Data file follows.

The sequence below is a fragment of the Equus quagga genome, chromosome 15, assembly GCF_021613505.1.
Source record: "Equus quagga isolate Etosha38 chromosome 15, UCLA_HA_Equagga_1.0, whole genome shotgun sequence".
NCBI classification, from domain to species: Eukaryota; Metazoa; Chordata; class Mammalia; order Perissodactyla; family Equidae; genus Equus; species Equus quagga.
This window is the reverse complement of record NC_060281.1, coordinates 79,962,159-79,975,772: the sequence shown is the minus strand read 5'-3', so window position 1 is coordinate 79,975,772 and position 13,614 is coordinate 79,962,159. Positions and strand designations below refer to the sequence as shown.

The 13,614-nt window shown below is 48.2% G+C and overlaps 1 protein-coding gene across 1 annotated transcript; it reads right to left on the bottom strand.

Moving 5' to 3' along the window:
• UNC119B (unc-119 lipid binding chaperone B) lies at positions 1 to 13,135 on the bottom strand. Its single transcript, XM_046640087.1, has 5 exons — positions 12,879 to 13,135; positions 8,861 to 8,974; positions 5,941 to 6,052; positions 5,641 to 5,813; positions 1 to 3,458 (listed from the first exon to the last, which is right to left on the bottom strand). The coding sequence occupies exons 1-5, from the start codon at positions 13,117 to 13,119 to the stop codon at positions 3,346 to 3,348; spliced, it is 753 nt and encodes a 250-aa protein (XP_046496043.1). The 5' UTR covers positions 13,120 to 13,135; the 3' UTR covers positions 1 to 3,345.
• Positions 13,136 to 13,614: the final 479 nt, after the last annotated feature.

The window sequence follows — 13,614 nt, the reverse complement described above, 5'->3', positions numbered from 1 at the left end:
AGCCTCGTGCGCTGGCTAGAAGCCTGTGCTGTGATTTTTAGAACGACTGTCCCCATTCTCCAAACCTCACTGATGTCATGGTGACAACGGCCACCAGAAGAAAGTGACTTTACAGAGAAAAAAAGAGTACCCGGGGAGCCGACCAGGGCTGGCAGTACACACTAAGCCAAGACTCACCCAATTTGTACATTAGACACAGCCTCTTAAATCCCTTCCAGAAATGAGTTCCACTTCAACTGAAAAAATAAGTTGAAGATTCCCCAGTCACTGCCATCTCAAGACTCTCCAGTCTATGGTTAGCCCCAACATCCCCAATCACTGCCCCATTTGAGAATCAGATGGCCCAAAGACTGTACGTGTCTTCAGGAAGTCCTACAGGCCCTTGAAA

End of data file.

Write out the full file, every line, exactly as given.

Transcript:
The sequence below is a fragment of the Equus quagga genome, chromosome 15, assembly GCF_021613505.1.
Source record: "Equus quagga isolate Etosha38 chromosome 15, UCLA_HA_Equagga_1.0, whole genome shotgun sequence".
NCBI classification, from domain to species: Eukaryota; Metazoa; Chordata; class Mammalia; order Perissodactyla; family Equidae; genus Equus; species Equus quagga.
This window is the reverse complement of record NC_060281.1, coordinates 79,962,159-79,975,772: the sequence shown is the minus strand read 5'-3', so window position 1 is coordinate 79,975,772 and position 13,614 is coordinate 79,962,159. Positions and strand designations below refer to the sequence as shown.

The 13,614-nt window shown below is 48.2% G+C and overlaps 1 protein-coding gene across 1 annotated transcript; it reads right to left on the bottom strand.

Moving 5' to 3' along the window:
• UNC119B (unc-119 lipid binding chaperone B) lies at positions 1 to 13,135 on the bottom strand. Its single transcript, XM_046640087.1, has 5 exons — positions 12,879 to 13,135; positions 8,861 to 8,974; positions 5,941 to 6,052; positions 5,641 to 5,813; positions 1 to 3,458 (listed from the first exon to the last, which is right to left on the bottom strand). The coding sequence occupies exons 1-5, from the start codon at positions 13,117 to 13,119 to the stop codon at positions 3,346 to 3,348; spliced, it is 753 nt and encodes a 250-aa protein (XP_046496043.1). The 5' UTR covers positions 13,120 to 13,135; the 3' UTR covers positions 1 to 3,345.
• Positions 13,136 to 13,614: the final 479 nt, after the last annotated feature.

The window sequence follows — 13,614 nt, the reverse complement described above, 5'->3', positions numbered from 1 at the left end:
AGCCTCGTGCGCTGGCTAGAAGCCTGTGCTGTGATTTTTAGAACGACTGTCCCCATTCTCCAAACCTCACTGATGTCATGGTGACAACGGCCACCAGAAGAAAGTGACTTTACAGAGAAAAAAAGAGTACCCGGGGAGCCGACCAGGGCTGGCAGTACACACTAAGCCAAGACTCACCCAATTTGTACATTAGACACAGCCTCTTAAATCCCTTCCAGAAATGAGTTCCACTTCAACTGAAAAAATAAGTTGAAGATTCCCCAGTCACTGCCATCTCAAGACTCTCCAGTCTATGGTTAGCCCCAACATCCCCAATCACTGCCCCATTTGAGAATCAGATGGCCCAAAGACTGTACGTGTCTTCAGGAAGTCCTACAGGCCCTTGAAA